My preconceptions about Death Valley prior to visiting were that it was a pretty barren and bleak – if not boring – place. Known for unearthly hot temperatures, vast expanses of salt flats and sand, I felt like we should see it but had low expectations. I thought maybe we’d stop off for a day or so. Had I done my homework prior, I would have seen what an amazing variety of natural wonders and attractions it really holds that one can barely fit into a week, let alone a day or two. As a result, Death Valley was one of the best surprises of our trip for both of us – even John, who was the one who really pushed to see it.
Some of our previous posts covered our images of the vast salt flats of Badwater Basin, our four-wheel drive through Titus Canyon, and our hike through slick and colorful Mosaic Canyon. This post is a conglomeration of some of the other attractions we saw in Death Valley that were fairly quick stop offs but that we just couldn’t bare to not share.
One of the most famous attractions is Zabriskie Point. Serving as the backdrop for several pop culture works, including the cover of U2’s album, The Joshua Tree, it is a breathtaking overlook over part of the Amargosa Range, which was formed by erosion from lakes that once stood there. To get to it, there is a small, steep hill to climb from the parking area, but the views are way high and expansive.
Artist’s Palette was another relatively quick stop around sunset that was met with a short drive on Artist’s Drive and climbing another small, steep hill in blustering winds for some more views of this colorful badland formation.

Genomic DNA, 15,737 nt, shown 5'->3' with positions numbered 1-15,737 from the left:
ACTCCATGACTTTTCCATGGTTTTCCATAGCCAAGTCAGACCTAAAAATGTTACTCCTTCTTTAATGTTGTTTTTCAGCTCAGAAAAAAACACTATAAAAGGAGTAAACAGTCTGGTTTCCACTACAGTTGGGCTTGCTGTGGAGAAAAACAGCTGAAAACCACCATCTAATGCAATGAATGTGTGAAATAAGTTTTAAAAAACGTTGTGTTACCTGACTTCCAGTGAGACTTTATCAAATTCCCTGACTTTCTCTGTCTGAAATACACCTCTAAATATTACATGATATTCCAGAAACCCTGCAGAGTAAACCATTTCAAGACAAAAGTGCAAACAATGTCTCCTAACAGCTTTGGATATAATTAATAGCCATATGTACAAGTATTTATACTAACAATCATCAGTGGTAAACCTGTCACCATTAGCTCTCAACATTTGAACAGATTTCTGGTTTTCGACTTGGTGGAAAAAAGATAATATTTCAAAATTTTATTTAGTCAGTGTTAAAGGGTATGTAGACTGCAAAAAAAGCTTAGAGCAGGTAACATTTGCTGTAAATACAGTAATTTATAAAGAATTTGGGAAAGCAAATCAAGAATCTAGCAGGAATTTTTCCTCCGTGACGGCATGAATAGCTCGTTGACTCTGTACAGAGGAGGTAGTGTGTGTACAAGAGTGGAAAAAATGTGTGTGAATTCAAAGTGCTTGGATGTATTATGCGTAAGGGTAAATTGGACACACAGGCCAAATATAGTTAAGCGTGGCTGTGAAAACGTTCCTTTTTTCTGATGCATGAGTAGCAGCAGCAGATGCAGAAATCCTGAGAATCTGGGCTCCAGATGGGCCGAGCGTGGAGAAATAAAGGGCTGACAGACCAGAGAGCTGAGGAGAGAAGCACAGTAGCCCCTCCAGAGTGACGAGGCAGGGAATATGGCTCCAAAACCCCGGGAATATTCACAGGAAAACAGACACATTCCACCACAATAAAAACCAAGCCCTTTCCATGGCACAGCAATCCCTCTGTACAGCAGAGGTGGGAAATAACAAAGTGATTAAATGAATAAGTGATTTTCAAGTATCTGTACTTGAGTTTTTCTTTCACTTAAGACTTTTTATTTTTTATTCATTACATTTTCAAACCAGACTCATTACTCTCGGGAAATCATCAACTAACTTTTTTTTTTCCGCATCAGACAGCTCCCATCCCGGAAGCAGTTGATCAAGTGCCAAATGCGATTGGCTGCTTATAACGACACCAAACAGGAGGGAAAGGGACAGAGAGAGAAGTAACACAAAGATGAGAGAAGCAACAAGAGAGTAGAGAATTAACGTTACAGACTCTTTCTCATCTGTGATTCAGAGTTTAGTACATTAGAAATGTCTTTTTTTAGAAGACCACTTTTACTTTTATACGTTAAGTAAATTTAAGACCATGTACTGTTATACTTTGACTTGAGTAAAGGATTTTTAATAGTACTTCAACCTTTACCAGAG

The sand dunes were another stop that we wound up making at dusk as they are most photogenic when the sun is low in the sky, casting deep shadows on the ripples in the dunes. It was refreshing and fun to just take our shoes off and wander around the dunes for a bit. Have I mentioned that I love this park? And I don’t even like the heat!
Last but not least, on a night we didn’t feel much up to cooking, we decided to follow a tourist trap sign in the center of the park promising Timbisha Indian Tacos down a small dirt road onto some reservation land located nearby. The good reviews online drew us there despite the stark looking building it was contained in and our usual aversion to food sold in the middle of nowhere where you’re likely to be gouged. Inside was just as stark. Lit with bright florescent lighting, only a few folding tables and chairs were arranged on a white tile floor very school cafeteria-esque. Their menu pretty much consisted of shaved ice (this is another regional culinary difference we were reminded of while traveling, as we’re spoiled with real Italian and Polish water ice back home) and “Indian tacos”. “Indian tacos” basically consist of taco toppings on top of fry bread – a Native American recipe of fluffy, buttery fried dough that melts in your mouth. We ordered one a piece for $8 and were glad we did! They were more than enough to make a meal out of and oh so delicious!
So there you have it – just a few more things we did that rounded out our trip to Death Valley, and made it a park to remember!